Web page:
Objectives: In Taiwan, the bulk of studies about hypnotics have focused on the content of prescriptions, with relatively less emphasis on the physician's clinical considerations. The objective of this study was to explore hypnotic prescribing behavior by physicians. Methods: Referred by friends engaged in medical work, 17 physicians who prescribed hypnotics consented to in-depth interviews. Data were subject to editing style analysis. Results: Factors influencing hypnotic prescribing behavior included physician specialization, patient expectation of drug effects, maintenance of social functioning of the patient, and the doctor-patient relationship. The physician might not want to respond to a patient's request, but the long-term doctor-patient relationship might still influence prescription behavior and the physician would prescribe the same drug again. If the patient were a first-time user, the physician would prescribe benzodiazepine receptor agonists. Because of confidence in non-benzodiazepine drugs, physicians would ignore the risk of using these drugs. Some physicians believed that patients did not want to get too many messages, and told their patients only the name of the medication and the time of ingestion, but not a detailed description of the effects or the need for continuous follow-up evaluation and consultation. Other than their impact on the health care payment system, most of the physicians had limited knowledge about non-pharmaceutical treatments for insomnia. As a result, the treatment of insomnia still heavily relies on prescription medications. Conclusions: Based on the results, we suggest that the government might adopt pay for performance to cover the cost of alternative medical treatments. To reduce the unnecessary use of hypnotics, physicians are encouraged to learn about other non-pharmaceutical techniques during continuing medication education, apply these techniques in clinical settings, and create proper treatment plans for patients with insomnia.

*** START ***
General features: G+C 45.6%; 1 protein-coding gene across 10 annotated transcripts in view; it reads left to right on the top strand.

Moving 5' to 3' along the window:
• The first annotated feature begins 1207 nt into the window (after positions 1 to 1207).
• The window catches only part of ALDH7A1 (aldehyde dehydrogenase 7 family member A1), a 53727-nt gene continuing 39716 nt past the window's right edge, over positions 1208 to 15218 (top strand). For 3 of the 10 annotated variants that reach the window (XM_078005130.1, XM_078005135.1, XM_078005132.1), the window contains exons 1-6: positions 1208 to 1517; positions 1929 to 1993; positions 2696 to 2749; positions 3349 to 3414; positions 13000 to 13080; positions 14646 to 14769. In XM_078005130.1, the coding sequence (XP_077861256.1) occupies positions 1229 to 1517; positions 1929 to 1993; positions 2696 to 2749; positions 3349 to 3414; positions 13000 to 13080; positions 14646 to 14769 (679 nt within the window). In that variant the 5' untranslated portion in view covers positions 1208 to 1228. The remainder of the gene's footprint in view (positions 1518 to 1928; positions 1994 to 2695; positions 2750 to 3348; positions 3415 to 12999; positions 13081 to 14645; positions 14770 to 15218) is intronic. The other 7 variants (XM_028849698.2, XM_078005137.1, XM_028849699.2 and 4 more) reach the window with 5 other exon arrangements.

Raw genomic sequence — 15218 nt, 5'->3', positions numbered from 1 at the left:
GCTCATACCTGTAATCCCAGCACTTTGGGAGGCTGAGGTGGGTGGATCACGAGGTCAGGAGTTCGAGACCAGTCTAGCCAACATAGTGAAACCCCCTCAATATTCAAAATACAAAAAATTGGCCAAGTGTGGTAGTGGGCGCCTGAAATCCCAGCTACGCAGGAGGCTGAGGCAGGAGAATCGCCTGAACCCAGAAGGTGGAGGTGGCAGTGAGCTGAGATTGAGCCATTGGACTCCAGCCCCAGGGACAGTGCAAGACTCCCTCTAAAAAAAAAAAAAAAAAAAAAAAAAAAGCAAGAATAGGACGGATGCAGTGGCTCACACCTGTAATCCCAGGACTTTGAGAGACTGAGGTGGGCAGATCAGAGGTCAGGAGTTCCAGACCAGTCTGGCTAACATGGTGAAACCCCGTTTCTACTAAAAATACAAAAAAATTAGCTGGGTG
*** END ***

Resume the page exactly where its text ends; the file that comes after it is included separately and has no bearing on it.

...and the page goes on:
|Translated title of the contribution||A preliminary investigation of hypnotic prescribing behavior by physicians: A qualitative study|
|Original language||Traditional Chinese|
|Number of pages||14|
|Journal||Taiwan Journal of Public Health|
|Publication status||Published - Dec 2012|
ASJC Scopus subject areas
- Public Health, Environmental and Occupational Health